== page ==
5 Rules of Airplane Snacks, According to a Flight Attendant

updated Dec 17, 2019
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(Image credit: Nealey Dozier)

It’s true that you can actually get a good meal, maybe even a great one, with wine pairings to boot, on an airplane — that is, if you’re flying first class. For main cabin passengers, it’s another story altogether. Airlines have whittled down their complimentary onboard options to a selection of itty-bitty packets of peanuts and pretzels — and that’s if you’re lucky. And while we will admit to having a weakness for those Delta Biscoff cookies, the spicy speculoos-like treats aren’t enough to sustain us on a flight longer than a couple hours.

So, while we have a few tried-and-true go-tos, we’re always on the lookout for new ideas. And who better to turn to for advice than someone who spends the better part of her days at 35,000 feet?

Meet Carol Rayes, a San Diego-based flight attendant for Delta Air Lines with 39 years of experience in business. We asked her for her tips on what to pack — and just as importantly, what not to — when you’re traveling the friendly, albeit no-frills, skies.

(Image credit: Delta Air Lines)

1. Pack some protein.

Protein-packed snacks will keep you full and help carry you over until you reach your destination and can have a real meal. String cheese, Greek yogurt, and salted almonds are a few of Carol’s favorites.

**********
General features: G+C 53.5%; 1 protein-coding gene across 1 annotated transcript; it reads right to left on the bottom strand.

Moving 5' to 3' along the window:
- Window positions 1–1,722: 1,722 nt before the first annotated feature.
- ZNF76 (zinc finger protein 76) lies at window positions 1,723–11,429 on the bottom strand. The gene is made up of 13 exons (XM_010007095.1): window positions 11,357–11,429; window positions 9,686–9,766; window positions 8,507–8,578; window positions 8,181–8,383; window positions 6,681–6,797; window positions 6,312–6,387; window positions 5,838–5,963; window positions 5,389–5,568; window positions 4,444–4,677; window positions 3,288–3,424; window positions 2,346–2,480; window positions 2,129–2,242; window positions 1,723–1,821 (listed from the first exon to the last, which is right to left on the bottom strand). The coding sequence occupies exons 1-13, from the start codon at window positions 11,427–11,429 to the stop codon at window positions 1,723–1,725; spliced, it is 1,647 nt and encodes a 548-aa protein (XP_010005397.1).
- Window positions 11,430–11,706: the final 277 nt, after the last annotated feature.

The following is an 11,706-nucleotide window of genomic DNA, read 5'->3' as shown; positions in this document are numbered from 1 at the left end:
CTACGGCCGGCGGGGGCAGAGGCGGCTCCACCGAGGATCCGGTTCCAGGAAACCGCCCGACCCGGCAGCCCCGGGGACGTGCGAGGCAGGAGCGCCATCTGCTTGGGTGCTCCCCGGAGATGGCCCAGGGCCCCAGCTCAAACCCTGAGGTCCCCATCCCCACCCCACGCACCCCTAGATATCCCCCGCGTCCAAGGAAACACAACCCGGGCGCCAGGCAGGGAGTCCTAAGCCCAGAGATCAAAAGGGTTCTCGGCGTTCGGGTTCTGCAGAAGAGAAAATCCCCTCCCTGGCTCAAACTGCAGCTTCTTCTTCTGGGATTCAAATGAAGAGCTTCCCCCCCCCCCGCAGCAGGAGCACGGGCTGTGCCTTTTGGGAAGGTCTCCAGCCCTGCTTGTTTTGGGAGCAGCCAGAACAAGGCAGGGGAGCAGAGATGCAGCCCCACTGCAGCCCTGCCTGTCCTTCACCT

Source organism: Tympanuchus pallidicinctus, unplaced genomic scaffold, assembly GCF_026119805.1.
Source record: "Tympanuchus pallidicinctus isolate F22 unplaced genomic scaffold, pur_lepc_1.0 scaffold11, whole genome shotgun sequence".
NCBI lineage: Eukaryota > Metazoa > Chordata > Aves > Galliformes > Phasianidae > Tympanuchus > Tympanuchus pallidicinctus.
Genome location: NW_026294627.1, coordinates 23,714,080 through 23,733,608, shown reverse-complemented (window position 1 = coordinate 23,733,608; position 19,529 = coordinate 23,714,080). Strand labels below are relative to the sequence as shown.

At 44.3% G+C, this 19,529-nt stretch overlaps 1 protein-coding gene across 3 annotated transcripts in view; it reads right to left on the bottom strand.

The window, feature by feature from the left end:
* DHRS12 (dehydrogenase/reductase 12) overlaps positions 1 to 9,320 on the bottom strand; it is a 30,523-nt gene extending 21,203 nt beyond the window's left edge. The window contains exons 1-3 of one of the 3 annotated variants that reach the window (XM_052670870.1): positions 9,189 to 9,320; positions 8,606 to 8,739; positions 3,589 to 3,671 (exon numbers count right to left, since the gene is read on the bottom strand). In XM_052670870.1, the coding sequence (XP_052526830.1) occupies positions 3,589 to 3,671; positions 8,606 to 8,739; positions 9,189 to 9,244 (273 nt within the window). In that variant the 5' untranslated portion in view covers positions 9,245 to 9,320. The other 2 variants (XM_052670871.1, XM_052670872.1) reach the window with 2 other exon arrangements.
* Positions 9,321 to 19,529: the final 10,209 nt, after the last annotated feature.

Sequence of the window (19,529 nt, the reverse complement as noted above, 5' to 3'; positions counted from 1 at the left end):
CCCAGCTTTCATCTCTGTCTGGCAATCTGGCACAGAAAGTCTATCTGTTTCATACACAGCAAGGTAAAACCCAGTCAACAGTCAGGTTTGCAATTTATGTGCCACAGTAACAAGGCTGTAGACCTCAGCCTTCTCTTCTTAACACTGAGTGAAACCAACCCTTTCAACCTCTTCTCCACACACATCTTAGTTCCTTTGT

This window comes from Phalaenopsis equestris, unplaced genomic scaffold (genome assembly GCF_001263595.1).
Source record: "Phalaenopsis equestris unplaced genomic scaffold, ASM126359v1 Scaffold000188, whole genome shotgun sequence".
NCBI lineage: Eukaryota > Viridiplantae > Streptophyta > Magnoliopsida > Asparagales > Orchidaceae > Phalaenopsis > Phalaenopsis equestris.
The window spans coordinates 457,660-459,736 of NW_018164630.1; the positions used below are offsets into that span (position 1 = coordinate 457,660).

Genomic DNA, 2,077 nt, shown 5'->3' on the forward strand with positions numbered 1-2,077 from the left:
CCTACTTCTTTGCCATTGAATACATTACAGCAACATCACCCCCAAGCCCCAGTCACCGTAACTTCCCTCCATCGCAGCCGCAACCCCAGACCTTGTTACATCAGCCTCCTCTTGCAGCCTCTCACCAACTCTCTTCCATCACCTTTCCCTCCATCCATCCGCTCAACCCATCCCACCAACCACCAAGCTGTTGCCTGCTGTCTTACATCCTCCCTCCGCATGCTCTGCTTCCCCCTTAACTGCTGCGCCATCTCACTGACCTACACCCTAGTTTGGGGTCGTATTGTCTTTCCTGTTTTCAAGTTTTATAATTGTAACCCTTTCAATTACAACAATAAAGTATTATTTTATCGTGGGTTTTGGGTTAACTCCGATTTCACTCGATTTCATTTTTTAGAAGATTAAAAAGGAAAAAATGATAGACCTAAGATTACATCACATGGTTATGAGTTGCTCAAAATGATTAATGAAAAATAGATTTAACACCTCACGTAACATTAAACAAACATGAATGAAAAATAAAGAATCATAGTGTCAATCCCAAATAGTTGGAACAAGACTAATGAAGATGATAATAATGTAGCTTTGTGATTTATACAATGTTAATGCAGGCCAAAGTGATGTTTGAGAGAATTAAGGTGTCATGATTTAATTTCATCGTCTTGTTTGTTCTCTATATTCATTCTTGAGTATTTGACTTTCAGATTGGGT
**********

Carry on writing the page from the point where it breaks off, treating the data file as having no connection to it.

2. Avoid foods that leave waste behind.

She’s talking pits, not packaging. In other words, skips foods like olives and cherries (or even oranges and apples, which have peels and cores to contend with) in favor of quick and clean foods like grapes, raspberries, cherry tomatoes, and carrots.

3. Just dip it.

You can jazz up those cherry tomatoes and carrots with small containers of your favorite dips, like Ranch dressing, guacamole, and hummus. Individual packets of nut butters are another great option (and they’re high in protein, too).

4. Avoid strong-smelling foods.

This is really a courtesy to your fellow passengers more than anything else. Think twice before packing gorgonzola or other stinky cheeses, hard-boiled eggs, canned tuna fish, and anything that’s heavy on garlic.

5. Wrap it up.

If you can’t make it through the flight without a real meal, Carol says a sandwich wrap is the easiest to transport and to eat on the plane. Her standby is a whole-wheat tortilla with turkey, hummus, and arugula.

What’s your best airplane snack advice?